Grants for Non-Profits: The 8 Common Types of Non-Profit Grants Awarded by Foundations

Grants for non-profits are not one-size fits all. When writing a grant proposal, you must know ...

  • what type of grant your organization needs; and
  • what type of grant the foundation is willing to award.

If you ask for a capacity-building grant when you need a general operating grant, the foundation could (and probably will) ask for their funds back.

The money has to be spent according to the specifications of the grant. And, the specifications are determined by the type of grant that’s being awarded.

Once you've established the type of grant your organization needs, the next step is to research foundations and match your funding need with the types of grants they offer.

Asking for a general operating grant when the foundation only funds capacity-building initiatives tells the grant reviewer you didn’t do your homework.

You didn’t research the foundation directories. Or, you didn’t look through the foundation’s annual report, website, or guidelines to find out what type of grants they will award according to their funding priorities.

Writing a grant proposal that matches your funding need with the appropriate type of grant being offered increases your chances of being awarded a grant.

There are eight types of grants for non-profits that are typically awarded through foundations. Each type addresses a specific funding need.

Capacity-Building Grants allow non-profits to operate more effectively and professionally.

Capacity-building refers to:

  • developing business skills;
  • developing communication systems; and
  • developing fundraising systems.

Foundations define capacity-building differently.

Some examples of capacity-building initiatives are:

  • leadership training;
  • management training;
  • website development;
  • hiring a fundraising consultant;
  • fundraising audits; and
  • hiring a strategic planning consultant.

Capital Grants allow your nonprofit to purchase capital assets: land, buildings and equipment. They can also be used to expand or renovate existing property / buildings.

Obviously, capital needs can be costly, and it is difficult to find one foundation to fund the entire need.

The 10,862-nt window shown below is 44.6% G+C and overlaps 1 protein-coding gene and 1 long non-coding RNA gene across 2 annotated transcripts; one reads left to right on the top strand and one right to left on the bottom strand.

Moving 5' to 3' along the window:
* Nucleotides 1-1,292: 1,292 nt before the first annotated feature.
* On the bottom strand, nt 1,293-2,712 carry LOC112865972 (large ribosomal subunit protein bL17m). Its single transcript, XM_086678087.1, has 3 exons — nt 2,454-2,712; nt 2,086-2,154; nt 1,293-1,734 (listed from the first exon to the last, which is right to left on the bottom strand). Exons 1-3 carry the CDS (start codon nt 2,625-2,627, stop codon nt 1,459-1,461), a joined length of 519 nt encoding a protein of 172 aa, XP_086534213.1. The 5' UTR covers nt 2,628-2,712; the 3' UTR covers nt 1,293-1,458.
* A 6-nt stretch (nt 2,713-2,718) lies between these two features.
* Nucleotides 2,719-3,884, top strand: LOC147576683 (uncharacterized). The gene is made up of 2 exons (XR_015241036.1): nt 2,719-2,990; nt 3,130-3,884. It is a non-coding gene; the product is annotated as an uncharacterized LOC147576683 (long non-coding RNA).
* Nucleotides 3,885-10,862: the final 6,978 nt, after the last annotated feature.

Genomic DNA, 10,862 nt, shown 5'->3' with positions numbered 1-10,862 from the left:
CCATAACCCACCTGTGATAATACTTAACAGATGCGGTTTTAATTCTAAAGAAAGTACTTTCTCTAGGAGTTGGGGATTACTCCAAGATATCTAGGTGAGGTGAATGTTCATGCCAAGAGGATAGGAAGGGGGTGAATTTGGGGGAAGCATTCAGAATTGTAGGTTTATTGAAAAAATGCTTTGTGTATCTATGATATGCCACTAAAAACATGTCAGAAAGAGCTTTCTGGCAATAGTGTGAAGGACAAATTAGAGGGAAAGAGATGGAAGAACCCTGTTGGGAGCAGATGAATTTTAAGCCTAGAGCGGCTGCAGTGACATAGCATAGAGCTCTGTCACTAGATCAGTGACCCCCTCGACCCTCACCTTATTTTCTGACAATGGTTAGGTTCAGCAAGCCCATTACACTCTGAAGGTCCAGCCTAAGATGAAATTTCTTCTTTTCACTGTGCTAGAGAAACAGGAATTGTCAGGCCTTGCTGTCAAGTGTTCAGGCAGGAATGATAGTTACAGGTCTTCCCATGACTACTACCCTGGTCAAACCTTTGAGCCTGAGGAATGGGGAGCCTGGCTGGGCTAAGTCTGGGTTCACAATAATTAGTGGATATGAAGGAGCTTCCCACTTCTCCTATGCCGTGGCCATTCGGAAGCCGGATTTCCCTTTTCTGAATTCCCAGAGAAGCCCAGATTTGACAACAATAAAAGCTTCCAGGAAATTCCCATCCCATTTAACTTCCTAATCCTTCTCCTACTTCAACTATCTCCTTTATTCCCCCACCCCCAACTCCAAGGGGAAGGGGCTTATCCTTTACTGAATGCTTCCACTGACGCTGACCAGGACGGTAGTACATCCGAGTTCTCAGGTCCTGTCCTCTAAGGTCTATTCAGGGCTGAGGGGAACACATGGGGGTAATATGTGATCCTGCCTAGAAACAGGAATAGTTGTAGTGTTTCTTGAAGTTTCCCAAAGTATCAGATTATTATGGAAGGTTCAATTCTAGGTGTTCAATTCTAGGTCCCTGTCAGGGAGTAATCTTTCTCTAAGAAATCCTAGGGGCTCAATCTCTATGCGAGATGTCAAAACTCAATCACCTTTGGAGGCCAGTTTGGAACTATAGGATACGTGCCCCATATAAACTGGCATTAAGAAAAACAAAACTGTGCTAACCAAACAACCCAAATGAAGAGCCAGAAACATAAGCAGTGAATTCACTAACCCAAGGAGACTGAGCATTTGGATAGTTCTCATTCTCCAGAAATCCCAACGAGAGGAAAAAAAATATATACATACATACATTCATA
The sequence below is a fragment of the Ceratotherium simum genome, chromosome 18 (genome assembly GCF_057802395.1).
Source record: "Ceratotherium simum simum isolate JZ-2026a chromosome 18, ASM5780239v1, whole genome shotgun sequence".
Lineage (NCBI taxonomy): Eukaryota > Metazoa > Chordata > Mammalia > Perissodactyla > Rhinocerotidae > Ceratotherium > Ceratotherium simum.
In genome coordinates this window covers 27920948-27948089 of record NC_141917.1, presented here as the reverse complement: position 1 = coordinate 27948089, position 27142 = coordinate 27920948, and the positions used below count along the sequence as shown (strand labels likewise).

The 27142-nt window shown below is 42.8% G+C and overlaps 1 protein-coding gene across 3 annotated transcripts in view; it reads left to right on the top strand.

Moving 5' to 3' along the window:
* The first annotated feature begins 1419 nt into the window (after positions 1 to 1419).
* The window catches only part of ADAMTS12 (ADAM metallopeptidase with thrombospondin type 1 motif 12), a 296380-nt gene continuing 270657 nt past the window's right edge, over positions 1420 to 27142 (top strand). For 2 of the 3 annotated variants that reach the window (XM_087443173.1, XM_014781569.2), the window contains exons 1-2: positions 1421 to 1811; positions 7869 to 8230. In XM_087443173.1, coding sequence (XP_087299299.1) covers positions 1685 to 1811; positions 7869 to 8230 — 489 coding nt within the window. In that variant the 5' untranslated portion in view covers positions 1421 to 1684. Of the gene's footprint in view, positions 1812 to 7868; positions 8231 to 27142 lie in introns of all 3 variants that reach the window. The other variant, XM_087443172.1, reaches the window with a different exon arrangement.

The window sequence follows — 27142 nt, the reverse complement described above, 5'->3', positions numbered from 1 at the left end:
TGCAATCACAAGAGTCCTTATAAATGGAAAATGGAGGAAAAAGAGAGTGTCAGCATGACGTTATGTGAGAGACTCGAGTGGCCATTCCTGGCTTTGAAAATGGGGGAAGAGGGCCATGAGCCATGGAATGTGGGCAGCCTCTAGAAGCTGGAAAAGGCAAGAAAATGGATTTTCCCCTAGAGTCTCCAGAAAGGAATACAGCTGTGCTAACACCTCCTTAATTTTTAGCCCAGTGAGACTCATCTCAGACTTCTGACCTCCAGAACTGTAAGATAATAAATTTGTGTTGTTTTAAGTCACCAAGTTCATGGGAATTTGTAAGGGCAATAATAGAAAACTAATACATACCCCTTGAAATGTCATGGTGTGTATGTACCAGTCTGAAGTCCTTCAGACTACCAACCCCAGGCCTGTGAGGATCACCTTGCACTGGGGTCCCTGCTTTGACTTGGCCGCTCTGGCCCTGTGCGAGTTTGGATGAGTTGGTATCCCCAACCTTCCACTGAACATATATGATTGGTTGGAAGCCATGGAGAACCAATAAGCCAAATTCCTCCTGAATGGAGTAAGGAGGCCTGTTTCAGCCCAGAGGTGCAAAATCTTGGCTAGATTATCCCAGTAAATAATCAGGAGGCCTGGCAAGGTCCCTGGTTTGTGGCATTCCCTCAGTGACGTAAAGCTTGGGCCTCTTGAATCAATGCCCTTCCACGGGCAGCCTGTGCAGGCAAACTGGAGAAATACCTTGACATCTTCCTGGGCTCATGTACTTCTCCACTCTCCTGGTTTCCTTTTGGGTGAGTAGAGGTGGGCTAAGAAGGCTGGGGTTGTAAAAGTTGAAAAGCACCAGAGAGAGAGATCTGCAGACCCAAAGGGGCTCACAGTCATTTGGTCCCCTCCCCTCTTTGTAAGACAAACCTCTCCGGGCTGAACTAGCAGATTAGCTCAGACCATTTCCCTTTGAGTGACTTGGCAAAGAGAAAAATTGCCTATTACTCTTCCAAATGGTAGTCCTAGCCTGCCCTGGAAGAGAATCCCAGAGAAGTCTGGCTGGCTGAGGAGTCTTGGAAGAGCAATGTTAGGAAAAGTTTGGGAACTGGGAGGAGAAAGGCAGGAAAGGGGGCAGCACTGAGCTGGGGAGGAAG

Challenge or Matching Grants are just that ... the foundation promises to pay X number of dollars for each dollar the nonprofit raises from other fundraising channels.

Typically, these types of grants are one-for-one (i.e., one dollar is given for each dollar raised), but you can find two-for-one, etc. The foundation sets the parameters.

Endowment Grants enrich a nonprofit's investment fund.

An endowment fund is a restricted investment fund. Nonprofits use the interest from the principal to support the organization or a specific program.

General Support or Operating Grants support a nonprofit's day-to-day operations.

It can be a little more challenging to find foundations willing to award general support grants. But, I guarantee they are out there. Many foundations realize nonprofits have to be able to pay salaries and keep the lights on in order to provide quality programs.

Project Grants are restricted to a specific project or program.

Seed Grants are used to start new programs or start a new nonprofit organization.

Unrestricted Grants allow nonprofits to use the funds where most needed.

Knowing the different types of grants for non-profits and what type your organization needs is at the core of successful grant writing.

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8 Types of Foundation Grants

1. Capacity-Buidling

2. Capital

3. Challenge or Matching

4. Endowment

5. General Support or Operating

6. Project

7. Seed

8. Unrestricted